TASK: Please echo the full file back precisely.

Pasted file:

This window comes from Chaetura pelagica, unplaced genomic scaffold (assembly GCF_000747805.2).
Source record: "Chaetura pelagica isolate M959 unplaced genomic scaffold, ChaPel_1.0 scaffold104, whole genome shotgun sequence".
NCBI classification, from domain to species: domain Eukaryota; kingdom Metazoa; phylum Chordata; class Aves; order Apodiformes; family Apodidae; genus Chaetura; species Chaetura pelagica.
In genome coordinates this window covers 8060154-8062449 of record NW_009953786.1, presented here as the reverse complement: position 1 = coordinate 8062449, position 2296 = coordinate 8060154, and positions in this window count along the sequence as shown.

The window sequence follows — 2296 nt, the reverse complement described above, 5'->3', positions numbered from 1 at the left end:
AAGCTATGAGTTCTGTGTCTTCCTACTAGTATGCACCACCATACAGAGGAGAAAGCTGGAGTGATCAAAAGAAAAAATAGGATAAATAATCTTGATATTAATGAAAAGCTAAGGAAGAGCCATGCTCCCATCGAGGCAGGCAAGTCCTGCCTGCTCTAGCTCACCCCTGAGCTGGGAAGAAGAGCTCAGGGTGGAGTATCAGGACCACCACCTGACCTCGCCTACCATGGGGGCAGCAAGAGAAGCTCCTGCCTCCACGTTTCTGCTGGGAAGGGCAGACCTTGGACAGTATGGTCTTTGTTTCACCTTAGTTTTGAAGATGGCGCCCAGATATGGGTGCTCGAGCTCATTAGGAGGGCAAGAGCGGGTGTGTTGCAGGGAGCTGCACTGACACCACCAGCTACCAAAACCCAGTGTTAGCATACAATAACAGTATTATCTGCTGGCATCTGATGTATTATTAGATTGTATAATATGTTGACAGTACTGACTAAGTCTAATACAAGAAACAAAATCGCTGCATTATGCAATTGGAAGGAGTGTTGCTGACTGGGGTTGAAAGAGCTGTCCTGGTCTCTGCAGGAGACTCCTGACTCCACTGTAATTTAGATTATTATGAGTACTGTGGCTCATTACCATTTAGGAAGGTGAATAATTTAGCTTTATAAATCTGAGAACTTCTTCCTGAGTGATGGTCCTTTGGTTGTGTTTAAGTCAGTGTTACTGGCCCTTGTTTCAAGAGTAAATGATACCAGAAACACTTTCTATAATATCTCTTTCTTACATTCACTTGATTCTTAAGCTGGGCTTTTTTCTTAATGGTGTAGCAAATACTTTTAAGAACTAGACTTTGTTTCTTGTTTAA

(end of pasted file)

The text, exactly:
This window comes from Chaetura pelagica, unplaced genomic scaffold (assembly GCF_000747805.2).
Source record: "Chaetura pelagica isolate M959 unplaced genomic scaffold, ChaPel_1.0 scaffold104, whole genome shotgun sequence".
NCBI classification, from domain to species: domain Eukaryota; kingdom Metazoa; phylum Chordata; class Aves; order Apodiformes; family Apodidae; genus Chaetura; species Chaetura pelagica.
In genome coordinates this window covers 8060154-8062449 of record NW_009953786.1, presented here as the reverse complement: position 1 = coordinate 8062449, position 2296 = coordinate 8060154, and positions in this window count along the sequence as shown.

The window sequence follows — 2296 nt, the reverse complement described above, 5'->3', positions numbered from 1 at the left end:
AAGCTATGAGTTCTGTGTCTTCCTACTAGTATGCACCACCATACAGAGGAGAAAGCTGGAGTGATCAAAAGAAAAAATAGGATAAATAATCTTGATATTAATGAAAAGCTAAGGAAGAGCCATGCTCCCATCGAGGCAGGCAAGTCCTGCCTGCTCTAGCTCACCCCTGAGCTGGGAAGAAGAGCTCAGGGTGGAGTATCAGGACCACCACCTGACCTCGCCTACCATGGGGGCAGCAAGAGAAGCTCCTGCCTCCACGTTTCTGCTGGGAAGGGCAGACCTTGGACAGTATGGTCTTTGTTTCACCTTAGTTTTGAAGATGGCGCCCAGATATGGGTGCTCGAGCTCATTAGGAGGGCAAGAGCGGGTGTGTTGCAGGGAGCTGCACTGACACCACCAGCTACCAAAACCCAGTGTTAGCATACAATAACAGTATTATCTGCTGGCATCTGATGTATTATTAGATTGTATAATATGTTGACAGTACTGACTAAGTCTAATACAAGAAACAAAATCGCTGCATTATGCAATTGGAAGGAGTGTTGCTGACTGGGGTTGAAAGAGCTGTCCTGGTCTCTGCAGGAGACTCCTGACTCCACTGTAATTTAGATTATTATGAGTACTGTGGCTCATTACCATTTAGGAAGGTGAATAATTTAGCTTTATAAATCTGAGAACTTCTTCCTGAGTGATGGTCCTTTGGTTGTGTTTAAGTCAGTGTTACTGGCCCTTGTTTCAAGAGTAAATGATACCAGAAACACTTTCTATAATATCTCTTTCTTACATTCACTTGATTCTTAAGCTGGGCTTTTTTCTTAATGGTGTAGCAAATACTTTTAAGAACTAGACTTTGTTTCTTGTTTAA